France’s steep new top-income tax rates have created another tax refugee. Gerard Depardieu, the famous French actor and a leading emblem of French culture, has relocated to Belgium.
With France’s new income tax rates, Depardieu would have to pay the government 75 percent of his income as tax in France (his asking price for a film is two million euros), whereas in Belgium he will only have to pay 50 percent. There is also no wealth tax in Belgium, whereas in France, anyone with more than 1.3 million euros worth of assets is taxed on this wealth.
The French government is fuming about the move, as the BBC News reports:
Speaking on the France 2 TV channel, [Prime Minister] Mr Ayrault said: “I find this quite shabby… All that just to avoid paying tax.”
Depardieu was a “great star” whom “everyone loves as an artiste”, he added.
However, according to the prime minister: “Paying a tax is an act of solidarity, a patriotic act.”
Depardieu is not the first of the French to question this definition of patriotism. Bernard Arnault, the owner of several luxury brands as well as one of the richest people in the world, recently moved to Belgium too, although he denied doing so for tax reasons.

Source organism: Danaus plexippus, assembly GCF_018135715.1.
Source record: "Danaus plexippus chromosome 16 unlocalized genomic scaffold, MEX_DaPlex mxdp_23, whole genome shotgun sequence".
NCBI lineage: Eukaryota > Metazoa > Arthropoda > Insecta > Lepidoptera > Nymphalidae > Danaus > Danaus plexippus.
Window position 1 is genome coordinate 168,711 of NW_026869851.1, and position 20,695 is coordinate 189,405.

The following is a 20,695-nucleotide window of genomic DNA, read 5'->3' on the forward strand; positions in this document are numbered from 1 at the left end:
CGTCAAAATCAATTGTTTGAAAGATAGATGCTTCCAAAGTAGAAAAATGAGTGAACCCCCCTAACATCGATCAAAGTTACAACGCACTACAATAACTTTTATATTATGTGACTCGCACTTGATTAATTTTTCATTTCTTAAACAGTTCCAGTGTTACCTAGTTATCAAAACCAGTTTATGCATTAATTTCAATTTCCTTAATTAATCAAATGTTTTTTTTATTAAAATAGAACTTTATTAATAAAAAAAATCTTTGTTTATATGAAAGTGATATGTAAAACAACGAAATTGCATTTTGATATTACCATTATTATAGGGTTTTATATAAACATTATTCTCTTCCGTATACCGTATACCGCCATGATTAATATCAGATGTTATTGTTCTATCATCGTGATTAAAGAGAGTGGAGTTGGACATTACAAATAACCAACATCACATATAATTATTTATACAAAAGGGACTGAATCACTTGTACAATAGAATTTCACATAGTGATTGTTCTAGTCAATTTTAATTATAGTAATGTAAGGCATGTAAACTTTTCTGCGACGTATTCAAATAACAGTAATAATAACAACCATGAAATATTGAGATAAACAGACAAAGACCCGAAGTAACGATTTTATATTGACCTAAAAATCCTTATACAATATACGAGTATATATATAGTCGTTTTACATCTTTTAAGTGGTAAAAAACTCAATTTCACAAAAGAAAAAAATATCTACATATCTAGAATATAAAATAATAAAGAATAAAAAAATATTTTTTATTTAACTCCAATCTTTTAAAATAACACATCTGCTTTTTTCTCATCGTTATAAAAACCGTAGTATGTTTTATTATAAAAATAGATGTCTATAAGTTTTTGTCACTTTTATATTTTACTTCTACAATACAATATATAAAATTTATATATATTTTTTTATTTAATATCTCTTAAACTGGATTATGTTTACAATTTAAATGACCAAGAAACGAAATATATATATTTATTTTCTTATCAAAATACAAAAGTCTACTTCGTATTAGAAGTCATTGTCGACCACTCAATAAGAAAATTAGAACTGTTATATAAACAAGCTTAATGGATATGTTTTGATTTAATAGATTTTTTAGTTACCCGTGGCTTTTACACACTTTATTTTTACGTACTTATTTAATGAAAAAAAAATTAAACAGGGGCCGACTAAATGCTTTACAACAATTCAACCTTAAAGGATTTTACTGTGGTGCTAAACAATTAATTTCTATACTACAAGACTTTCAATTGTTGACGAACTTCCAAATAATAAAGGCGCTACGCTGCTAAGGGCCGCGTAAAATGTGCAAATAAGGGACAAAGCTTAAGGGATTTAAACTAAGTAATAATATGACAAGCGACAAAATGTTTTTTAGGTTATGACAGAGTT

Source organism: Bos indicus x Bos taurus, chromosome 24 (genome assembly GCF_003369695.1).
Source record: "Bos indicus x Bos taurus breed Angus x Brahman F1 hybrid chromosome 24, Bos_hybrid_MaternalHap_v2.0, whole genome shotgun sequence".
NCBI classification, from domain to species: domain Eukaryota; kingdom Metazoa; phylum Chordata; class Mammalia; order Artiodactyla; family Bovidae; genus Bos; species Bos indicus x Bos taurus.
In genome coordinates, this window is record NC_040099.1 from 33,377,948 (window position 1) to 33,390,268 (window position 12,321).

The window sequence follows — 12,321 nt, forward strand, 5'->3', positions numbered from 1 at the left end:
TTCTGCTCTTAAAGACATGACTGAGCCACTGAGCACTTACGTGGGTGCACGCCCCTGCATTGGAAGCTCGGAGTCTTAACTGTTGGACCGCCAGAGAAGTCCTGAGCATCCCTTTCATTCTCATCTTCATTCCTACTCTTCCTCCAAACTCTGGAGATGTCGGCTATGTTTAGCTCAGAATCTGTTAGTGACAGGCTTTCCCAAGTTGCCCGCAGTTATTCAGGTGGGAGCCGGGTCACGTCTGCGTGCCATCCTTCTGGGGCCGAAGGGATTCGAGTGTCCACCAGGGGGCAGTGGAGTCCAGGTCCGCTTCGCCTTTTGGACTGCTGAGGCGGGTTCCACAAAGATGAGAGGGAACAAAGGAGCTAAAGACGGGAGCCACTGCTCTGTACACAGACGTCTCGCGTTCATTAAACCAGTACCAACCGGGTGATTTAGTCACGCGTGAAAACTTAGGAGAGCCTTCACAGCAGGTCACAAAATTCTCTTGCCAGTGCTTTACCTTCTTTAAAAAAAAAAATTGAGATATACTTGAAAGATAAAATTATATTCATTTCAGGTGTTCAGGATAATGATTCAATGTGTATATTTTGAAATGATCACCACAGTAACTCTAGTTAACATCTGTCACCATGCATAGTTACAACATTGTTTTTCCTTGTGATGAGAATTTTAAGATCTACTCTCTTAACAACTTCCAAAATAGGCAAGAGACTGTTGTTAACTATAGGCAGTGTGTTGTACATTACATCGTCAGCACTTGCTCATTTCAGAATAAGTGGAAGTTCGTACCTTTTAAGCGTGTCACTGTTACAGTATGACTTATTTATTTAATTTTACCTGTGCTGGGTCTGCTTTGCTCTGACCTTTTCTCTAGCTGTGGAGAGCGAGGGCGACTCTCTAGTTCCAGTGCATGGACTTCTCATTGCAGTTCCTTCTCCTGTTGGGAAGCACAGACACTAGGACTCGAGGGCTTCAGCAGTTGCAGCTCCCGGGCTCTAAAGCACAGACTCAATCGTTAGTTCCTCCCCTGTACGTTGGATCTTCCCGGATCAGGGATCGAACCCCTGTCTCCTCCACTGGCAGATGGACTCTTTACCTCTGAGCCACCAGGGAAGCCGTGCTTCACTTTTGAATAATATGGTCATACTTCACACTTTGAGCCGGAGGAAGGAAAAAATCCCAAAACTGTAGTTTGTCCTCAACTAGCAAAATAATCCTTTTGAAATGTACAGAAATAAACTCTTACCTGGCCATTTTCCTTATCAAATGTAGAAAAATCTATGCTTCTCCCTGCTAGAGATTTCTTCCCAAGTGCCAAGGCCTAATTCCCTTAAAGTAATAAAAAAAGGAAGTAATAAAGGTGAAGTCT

By raising the tax rate, the French government made a choice. Facing a bloated budget, they could cut cut costs across the board and face the wrath of the public, or they could raise taxes on the rich and face the wrath of a few choice individuals. Now that it is done, they will have to accept the consequences, even if it involves losing a few famous faces—not to mention their millions in potential tax revenue.
Meanwhile, the French need not fear: Depardieu won’t be too far away. His new house is about as close to the French border as you can possibly get: it was once a customs house.